The Right REIT at the Right Time
Are distressed mortgages now a go-to sector for investors? They have both yield and upside.
More articles keep popping up about distressed mortgages being a real go-to sector for large institutional buyers who are seeking yield and upside.
Cash Machine already has positions in mortgage REITs (or mREITs) that invest in conforming and non-conforming residential mortgage-backed securities (or RMBS)—and so far, those trades are working very well for our firm. Shares of American Capital Agency (AGNC), Two Harbors Investment (TWO), and PennyMac Mortgage (PMT) are all within a point of their 52-week highs, which says volumes in the current market.
Since adding those three residential mortgage plays, I also recommended the purchase of Newcastle Investment (NCT), which invests in residential and commercial real estate mortgages while also growing its mortgage servicing sector.
Again, the stock has been a winner to date, and is a smidgen away from its yearly high. No complaints with any of these holdings, as we're averaging dividend yields of 13.5% on them.
This month, I'm rounding out our exposure in this very attractive sector with the addition of NorthStar Realty Finance (NRF), a finance real estate investment trust that originates, acquires, and manages portfolios of commercial real estate debt, commercial real estate securities, and net lease properties.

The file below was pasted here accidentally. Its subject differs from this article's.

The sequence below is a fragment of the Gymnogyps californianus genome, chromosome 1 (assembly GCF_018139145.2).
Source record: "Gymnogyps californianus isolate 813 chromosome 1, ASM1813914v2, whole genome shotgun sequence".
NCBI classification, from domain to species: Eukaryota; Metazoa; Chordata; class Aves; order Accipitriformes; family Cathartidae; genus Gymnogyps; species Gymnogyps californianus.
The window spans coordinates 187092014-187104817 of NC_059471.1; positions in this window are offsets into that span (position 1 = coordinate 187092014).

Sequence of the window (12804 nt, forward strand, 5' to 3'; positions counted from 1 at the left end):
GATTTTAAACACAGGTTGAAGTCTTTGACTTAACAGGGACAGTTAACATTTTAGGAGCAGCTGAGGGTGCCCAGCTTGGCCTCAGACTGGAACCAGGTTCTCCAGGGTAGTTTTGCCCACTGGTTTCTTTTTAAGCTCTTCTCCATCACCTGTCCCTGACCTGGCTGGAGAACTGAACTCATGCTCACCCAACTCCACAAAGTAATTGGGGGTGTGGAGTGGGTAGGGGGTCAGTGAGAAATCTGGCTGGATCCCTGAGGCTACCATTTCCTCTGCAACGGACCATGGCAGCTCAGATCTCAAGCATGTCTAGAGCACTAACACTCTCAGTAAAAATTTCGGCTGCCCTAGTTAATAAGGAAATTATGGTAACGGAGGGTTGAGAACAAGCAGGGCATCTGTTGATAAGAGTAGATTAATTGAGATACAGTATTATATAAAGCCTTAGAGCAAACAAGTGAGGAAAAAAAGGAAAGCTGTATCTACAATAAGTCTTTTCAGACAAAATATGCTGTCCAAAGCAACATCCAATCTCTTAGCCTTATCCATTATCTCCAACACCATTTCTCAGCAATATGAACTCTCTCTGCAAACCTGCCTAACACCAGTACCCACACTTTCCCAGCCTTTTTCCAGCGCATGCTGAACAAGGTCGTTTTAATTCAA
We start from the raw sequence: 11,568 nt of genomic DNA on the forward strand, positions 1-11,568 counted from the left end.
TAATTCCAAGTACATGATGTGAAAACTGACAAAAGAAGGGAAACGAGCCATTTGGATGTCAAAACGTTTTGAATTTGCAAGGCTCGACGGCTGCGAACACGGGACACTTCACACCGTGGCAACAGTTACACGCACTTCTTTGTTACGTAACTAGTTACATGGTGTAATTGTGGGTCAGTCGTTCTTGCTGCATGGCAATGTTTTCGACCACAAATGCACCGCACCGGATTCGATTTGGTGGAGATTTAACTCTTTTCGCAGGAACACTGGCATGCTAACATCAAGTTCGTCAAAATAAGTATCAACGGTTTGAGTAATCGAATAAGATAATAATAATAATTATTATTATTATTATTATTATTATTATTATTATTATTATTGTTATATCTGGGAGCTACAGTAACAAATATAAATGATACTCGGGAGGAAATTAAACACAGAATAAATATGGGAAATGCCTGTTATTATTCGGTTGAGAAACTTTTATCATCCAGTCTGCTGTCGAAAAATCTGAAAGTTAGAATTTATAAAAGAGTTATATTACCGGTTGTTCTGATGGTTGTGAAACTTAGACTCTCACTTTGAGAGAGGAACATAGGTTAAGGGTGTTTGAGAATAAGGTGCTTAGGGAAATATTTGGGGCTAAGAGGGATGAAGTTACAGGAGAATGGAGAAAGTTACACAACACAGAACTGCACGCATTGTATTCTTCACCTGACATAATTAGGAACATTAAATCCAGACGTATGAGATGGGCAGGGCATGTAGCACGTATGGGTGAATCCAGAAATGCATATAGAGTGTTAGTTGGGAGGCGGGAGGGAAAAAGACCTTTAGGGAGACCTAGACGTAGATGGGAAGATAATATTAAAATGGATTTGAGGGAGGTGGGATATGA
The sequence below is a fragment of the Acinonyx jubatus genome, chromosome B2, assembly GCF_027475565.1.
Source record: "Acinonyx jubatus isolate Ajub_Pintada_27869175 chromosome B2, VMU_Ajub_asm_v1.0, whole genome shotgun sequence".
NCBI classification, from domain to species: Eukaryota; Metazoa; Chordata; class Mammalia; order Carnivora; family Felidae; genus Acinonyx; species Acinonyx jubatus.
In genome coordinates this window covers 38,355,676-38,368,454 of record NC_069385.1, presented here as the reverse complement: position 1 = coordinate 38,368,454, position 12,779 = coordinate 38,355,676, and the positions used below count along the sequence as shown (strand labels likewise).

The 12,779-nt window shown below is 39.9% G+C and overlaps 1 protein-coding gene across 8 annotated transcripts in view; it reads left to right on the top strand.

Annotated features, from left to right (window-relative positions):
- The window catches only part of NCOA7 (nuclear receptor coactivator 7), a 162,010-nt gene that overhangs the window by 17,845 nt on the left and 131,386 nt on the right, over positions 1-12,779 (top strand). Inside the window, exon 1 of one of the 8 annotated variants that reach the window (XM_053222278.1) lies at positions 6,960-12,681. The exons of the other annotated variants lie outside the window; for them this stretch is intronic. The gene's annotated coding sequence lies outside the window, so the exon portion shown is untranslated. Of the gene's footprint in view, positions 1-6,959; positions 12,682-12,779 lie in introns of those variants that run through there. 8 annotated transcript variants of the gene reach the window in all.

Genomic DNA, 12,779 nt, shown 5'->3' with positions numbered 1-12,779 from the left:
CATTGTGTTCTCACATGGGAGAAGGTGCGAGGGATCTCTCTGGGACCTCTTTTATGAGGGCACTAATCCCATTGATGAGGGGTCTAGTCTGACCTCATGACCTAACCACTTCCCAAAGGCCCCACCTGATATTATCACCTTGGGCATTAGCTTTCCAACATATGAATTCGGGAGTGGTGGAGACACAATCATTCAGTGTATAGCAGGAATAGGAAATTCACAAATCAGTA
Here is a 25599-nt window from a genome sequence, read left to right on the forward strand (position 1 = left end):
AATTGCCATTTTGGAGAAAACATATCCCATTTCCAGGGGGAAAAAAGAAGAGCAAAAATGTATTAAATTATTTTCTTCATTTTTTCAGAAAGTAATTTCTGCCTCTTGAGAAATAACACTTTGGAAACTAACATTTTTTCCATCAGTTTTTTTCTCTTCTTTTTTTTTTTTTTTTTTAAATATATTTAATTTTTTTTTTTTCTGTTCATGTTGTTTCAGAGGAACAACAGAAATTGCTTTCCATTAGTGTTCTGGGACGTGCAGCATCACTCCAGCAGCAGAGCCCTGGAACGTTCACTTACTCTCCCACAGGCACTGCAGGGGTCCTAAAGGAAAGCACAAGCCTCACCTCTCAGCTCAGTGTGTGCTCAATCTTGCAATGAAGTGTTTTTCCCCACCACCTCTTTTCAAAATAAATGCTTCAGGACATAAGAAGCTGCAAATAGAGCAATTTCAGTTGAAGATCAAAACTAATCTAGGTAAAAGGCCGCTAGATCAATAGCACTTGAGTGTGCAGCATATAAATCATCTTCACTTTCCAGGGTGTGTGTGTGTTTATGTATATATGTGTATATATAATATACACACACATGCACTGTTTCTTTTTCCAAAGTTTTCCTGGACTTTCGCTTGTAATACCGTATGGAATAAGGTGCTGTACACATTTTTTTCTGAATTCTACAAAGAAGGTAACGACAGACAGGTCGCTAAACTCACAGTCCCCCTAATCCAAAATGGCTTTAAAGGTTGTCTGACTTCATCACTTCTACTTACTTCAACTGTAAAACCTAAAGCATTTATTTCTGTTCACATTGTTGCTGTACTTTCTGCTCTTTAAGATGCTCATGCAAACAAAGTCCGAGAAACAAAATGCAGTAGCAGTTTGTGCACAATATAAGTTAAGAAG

NorthStar also engages in asset management and other activities related to real estate and real estate finance. NRF yields 11.1%.
Unlike the RMBS business that characterizes the three mREITs noted above, NorthStar is more fully engaged in what would be termed commercial mortgage-backed securities (or CMBS). The company doesn't just trade in secondary markets, but rather it originates and structures debt investments, net leases, mezzanine loans, credit tenant loans, and other collateralized debt obligations (or CDOs) that represent approximately 44% of its portfolio holdings.
It wasn't too long ago that CDOs were a toxic acronym being tossed around as the primary security blamed for much of the mortgage meltdown in 2008-2009. It isn't that CDOs weren't a good instrument as a stand-alone structured security; it's the way they were leveraged and packaged that brought about the calamity. Call it another case of a good idea that got into the hands of unchecked greed.
But here's the diamond-in-the-rough part of this investment theme: As of March 31, the principal proceeds that NorthStar could receive from its owned CDOs bonds is $706 million, of which $527 million was repurchased at an average price of $.36 on the dollar in the secondary market with a weighted average original credit rating of AA-/Aa3.
Editor's Note: This article was written by Bryan Perry of Cash Machine.
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